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New York Times Lauds Resourcefulness Of North Texas Theaters 11

Freelance critic Elisabeth Vincentelli (the former drama critic for the New York Post) writes in The New York Times about the many North Texas stage companies — from MainStage Irving-Las Colinas to Teatro Dallas and Cry Havoc  — that have pivoted to offer different alternatives to live theater performances, all because of COVID-19.

Vincentelli admits she’d not expected the high number of online shows and parking-lot performances: “Dallas-Fort Worth is not usually thought of as a national theatrical force, despite a population of six million people. . . . But this particular ecosystem and its local funders have provided an encouraging case study in how to confront an existential threat to art and business.””I was happy to check it out — and to find out how Texans have held their breath and dived into the new world of COVID-era theater.”

From ‘Endlings’ by Cry Havoc Theatre. Photo: Karen Almond

The shows she cites also include the Cara Mia-Soul Rep audio play collaboration, My Red Hand, My Black Hand (discussed on Art&Seek) and the Dallas Theater Center’s upcoming In the Bleak Midwinter (ditto). Fort Worth’s Stage West comes in for particular attention for importing Prism Movement Theater’s dance performance, Everything Will Be Fine to its upcoming holiday show, The Naughty List, and its early-days transformation of its live production of Lucy Kirkwood’s The Children into a streaming show (to my mind, still one of the finest streaming shows a North Texas company has offered). Missing is the Undermain Theatre effort, St. Nicholas, which had previously received acclaim from The Wall Street Journal.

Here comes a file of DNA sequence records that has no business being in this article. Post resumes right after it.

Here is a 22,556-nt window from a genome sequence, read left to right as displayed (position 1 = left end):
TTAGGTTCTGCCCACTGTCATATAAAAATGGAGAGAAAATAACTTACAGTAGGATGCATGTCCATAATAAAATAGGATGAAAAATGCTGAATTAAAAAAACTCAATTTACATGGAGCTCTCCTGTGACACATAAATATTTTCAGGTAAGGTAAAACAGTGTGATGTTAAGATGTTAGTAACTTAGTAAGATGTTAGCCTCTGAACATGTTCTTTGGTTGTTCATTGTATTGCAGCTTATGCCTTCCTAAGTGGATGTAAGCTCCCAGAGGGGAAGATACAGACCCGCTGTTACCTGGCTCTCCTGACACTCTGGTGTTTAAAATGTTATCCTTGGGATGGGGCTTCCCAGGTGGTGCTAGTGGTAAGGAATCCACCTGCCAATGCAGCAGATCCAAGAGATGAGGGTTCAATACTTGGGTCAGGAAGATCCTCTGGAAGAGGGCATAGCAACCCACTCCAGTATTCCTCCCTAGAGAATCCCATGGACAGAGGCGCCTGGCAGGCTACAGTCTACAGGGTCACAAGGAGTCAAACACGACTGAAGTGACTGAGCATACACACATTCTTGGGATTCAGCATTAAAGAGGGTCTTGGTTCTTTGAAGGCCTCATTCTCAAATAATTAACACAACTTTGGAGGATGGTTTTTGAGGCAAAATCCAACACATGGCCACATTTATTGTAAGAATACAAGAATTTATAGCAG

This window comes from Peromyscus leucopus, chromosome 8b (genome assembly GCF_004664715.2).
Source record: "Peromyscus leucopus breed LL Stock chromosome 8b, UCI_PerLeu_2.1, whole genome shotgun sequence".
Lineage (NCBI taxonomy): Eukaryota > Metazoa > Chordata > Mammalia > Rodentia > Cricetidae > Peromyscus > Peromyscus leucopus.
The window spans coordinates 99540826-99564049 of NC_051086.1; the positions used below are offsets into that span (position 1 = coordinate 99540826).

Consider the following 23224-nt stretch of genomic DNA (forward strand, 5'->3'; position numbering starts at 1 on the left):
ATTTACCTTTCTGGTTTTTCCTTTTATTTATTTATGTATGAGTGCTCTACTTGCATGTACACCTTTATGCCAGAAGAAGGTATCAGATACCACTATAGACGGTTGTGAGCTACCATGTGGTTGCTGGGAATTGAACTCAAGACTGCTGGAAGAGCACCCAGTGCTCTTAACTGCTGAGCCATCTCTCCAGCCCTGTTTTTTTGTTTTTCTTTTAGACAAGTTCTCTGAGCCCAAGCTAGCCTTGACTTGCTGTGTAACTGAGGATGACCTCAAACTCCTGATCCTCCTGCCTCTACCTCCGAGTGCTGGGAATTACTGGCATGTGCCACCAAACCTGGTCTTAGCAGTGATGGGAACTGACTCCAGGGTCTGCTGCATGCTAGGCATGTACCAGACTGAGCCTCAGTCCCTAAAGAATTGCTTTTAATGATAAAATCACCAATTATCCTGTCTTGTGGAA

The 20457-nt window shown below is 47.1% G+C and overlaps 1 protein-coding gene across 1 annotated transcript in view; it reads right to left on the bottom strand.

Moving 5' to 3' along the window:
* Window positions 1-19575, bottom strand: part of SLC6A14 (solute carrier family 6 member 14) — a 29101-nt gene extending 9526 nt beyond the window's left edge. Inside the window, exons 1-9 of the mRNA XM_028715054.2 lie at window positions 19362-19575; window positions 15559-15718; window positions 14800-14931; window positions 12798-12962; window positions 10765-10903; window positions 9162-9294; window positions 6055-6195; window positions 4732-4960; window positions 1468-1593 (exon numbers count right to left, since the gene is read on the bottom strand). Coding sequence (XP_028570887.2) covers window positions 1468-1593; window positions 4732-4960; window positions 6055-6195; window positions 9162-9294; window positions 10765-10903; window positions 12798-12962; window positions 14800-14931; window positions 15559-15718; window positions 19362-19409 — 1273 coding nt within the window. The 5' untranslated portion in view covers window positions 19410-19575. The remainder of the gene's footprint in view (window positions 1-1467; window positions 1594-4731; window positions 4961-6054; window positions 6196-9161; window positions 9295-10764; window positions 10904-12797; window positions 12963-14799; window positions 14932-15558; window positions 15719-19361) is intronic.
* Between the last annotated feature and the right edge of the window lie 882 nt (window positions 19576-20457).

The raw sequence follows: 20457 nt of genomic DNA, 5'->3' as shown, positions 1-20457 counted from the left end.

Vincentelli does recognize that, unfortunately, none of these productions is covering its costs. She quotes Stage West artistic director Dana Schultes about all the cameras and tech equipment such shows have required: “We’ve got to be able to pay for these programs, and everything costs a lot more than most people imagine.”

But Vincentelli also points to the way North Texas fundraisers have stepped up, notably The Arts Community Alliance (TACA), which established an emergency fund that ended up distributing $705,000 to area arts groups. (There have been smaller, fast-response efforts in Fort Worth as well.) And for its part, the Dallas Theater Center is one of the largest resident professional companies in the country that has not laid off staff. And because of extra donations, it was even able to offer 35 weeks of employment and insurance to the nine members of its acting company.